Winter barley worth another look as figures stack up

High yielding varieties and lower input costs should secure a slot in the rotation for winter barley, yet its popularity amongst growers remains low.

“It’s puzzling when you look at the figures,” says ADAS’s Jonathan Blake, when asked why growers aren’t growing more winter barley in place of second wheat.

“Certainly from a gross margin perspective, where blackgrass is not an issue and the soil type is favourable for growing barley (up to medium clay) it is an effective and profitable crop.”

The key driver for cropping choices should be what crop gives the best economic return and that means there is a strong case for barley in the right situations, he says.

The second cereal slot is a traditional fit for barley because it is less affected by take-all, as unlike wheat, the yield is determined earlier in the season.

Three years of trials carried out in conjunction with breeder KWS on the silty clay loams in Herefordshire aimed to compare its performance with second wheat, and showed in two out of three years, the barley gross margins were significantly better.

“On average across the three seasons barley came out with a £130/ha higher gross margin compared with wheat, and that’s before accounting for the value of the straw which is higher for barley,” highlights Dr Blake.

In addition to its profitability one key advantage to growing barley is the early entry into oilseed rape.

So why are growers steering away from the crop? For many they don’t have the right soil types, and for some the burden of blackgrass and the lack of selective post emergence chemistry to control it in barley rule it out.

There has also been a drive to simplify cropping, explains Dr Blake. Barley needs to be managed, stored and marketed differently so for this reason some farmers may have dropped the crop.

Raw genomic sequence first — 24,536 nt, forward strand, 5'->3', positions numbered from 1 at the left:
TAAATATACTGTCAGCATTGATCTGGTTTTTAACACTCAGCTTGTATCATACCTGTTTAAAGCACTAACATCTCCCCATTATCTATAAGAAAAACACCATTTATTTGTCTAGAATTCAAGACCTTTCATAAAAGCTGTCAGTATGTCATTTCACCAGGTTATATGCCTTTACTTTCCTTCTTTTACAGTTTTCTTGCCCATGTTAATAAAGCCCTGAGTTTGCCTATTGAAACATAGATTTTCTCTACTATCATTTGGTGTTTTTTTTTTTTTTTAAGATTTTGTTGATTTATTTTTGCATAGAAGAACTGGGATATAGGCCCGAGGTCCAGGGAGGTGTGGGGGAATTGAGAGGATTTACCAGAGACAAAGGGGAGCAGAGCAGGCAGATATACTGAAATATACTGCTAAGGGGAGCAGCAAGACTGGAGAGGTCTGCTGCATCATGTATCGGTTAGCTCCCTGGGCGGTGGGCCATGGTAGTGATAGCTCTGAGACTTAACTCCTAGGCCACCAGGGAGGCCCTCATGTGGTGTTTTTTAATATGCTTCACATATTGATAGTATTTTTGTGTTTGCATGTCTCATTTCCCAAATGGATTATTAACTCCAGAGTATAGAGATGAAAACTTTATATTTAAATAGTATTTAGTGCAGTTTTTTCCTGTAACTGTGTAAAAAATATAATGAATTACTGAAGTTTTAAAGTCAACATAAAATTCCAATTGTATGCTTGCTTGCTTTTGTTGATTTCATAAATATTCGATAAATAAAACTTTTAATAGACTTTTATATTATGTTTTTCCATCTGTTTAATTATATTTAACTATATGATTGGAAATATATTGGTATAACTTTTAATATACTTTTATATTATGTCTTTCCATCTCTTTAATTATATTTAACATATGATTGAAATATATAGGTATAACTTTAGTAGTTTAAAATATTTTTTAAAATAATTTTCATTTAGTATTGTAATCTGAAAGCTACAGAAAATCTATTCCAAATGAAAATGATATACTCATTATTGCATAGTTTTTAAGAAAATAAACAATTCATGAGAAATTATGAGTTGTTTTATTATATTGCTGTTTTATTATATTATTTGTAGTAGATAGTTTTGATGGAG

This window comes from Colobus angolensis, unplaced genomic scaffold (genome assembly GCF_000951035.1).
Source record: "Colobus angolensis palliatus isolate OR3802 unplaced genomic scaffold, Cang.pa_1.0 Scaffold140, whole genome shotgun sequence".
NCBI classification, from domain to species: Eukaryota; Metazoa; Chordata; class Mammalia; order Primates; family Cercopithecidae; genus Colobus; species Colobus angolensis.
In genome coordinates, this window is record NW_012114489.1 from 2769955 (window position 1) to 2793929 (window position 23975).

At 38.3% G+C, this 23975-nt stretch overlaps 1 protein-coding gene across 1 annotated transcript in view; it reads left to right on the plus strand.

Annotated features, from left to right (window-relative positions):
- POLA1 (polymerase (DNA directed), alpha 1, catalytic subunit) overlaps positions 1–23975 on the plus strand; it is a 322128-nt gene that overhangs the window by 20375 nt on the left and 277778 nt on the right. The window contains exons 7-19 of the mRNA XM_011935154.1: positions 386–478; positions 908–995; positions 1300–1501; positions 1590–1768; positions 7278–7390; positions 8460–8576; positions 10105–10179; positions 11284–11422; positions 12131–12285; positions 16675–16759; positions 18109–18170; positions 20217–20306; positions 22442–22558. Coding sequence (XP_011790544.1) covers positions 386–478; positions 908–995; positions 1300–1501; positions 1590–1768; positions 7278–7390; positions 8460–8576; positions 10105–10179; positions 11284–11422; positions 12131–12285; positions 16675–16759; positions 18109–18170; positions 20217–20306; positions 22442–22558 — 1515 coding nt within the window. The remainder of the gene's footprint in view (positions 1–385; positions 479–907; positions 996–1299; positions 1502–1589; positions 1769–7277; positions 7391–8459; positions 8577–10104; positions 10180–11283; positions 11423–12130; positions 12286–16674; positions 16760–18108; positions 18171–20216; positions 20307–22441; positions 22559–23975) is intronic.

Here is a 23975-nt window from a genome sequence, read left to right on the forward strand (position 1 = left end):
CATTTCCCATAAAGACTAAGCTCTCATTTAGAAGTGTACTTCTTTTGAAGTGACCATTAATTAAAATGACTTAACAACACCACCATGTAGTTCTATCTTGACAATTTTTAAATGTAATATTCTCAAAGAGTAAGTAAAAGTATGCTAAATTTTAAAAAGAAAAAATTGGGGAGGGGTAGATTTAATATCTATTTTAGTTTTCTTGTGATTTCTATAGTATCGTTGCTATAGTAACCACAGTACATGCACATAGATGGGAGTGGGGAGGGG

But with wheat yields not moving on and being variable in three out of the past four years, growers are being driven to consider different options as pressures on contract farming agreements and farm business tenancies (FBTs) to perform increase, according to Strutt and Parker’s Jock Willmott.

“Whereas Cordiale or Gallant, at 3.75 t/acre with a reasonable premium will beat barley most days of the week, a crop of feed wheat and feed barley are closer than you think.”

The advantage of being able to control blackgrass in wheat is waning as in some cases Atlantis (iodosulfuron + mesosulfuron) is only controlling 30-50% of what’s coming through. In this case where an element of control is coming from a thick crop then barley can be as competitive as wheat at the right seed rate, he explains.

Disease control on barley is generally better than in wheat with the available fungicides and it is generally is easier on the cashflow.

“There is more progression in barley yields than in wheat yields. The pipeline yields of barley in next 5-10 years are likely to be higher in percentage increase than wheat. But it is starting from a lower base,” he says.



Case study: Graham McIntyre, Nottinghamshire

❚ Winter barley is a very important crop for Graham McIntyre on the Nottinghamshire farms he manages and in a bid to simplify cropping he has dropped second wheat in favour of a barley – oilseed rape – wheat rotation on the stony limestone soils.

This year, half the acreage is down to Syngenta’s Hyvido Volume, the other half split between KWS Cassia and 20ha of KWS Meridian. Last year Cassia yielded 8t/ha and Volume 8.8t/ha compared with second wheat, at 7-7.5t/ha.

In addition to good yields from new varieties, the savings on inputs are notable on the barley, says Mr McIntyre. “We use 60kg/ha less nitrogen which is a saving of around £60/ha as well as £40/ha saved on Latitude (silthiofam) seed dressing (based on seed rate of 200kg/ha). Both crops use one SDHI in the fungicide programme, although the winter barley has one fewer application than the wheat.”

These cost savings, combined with good yields and a huge demand for the straw provides a strong case for barley on the farm.

But it is the additional benefits of the early combining, improved cash flow by selling before the wheat is harvested to free up storage and the early entry into oilseed rape that adds to the attractiveness of the crop.

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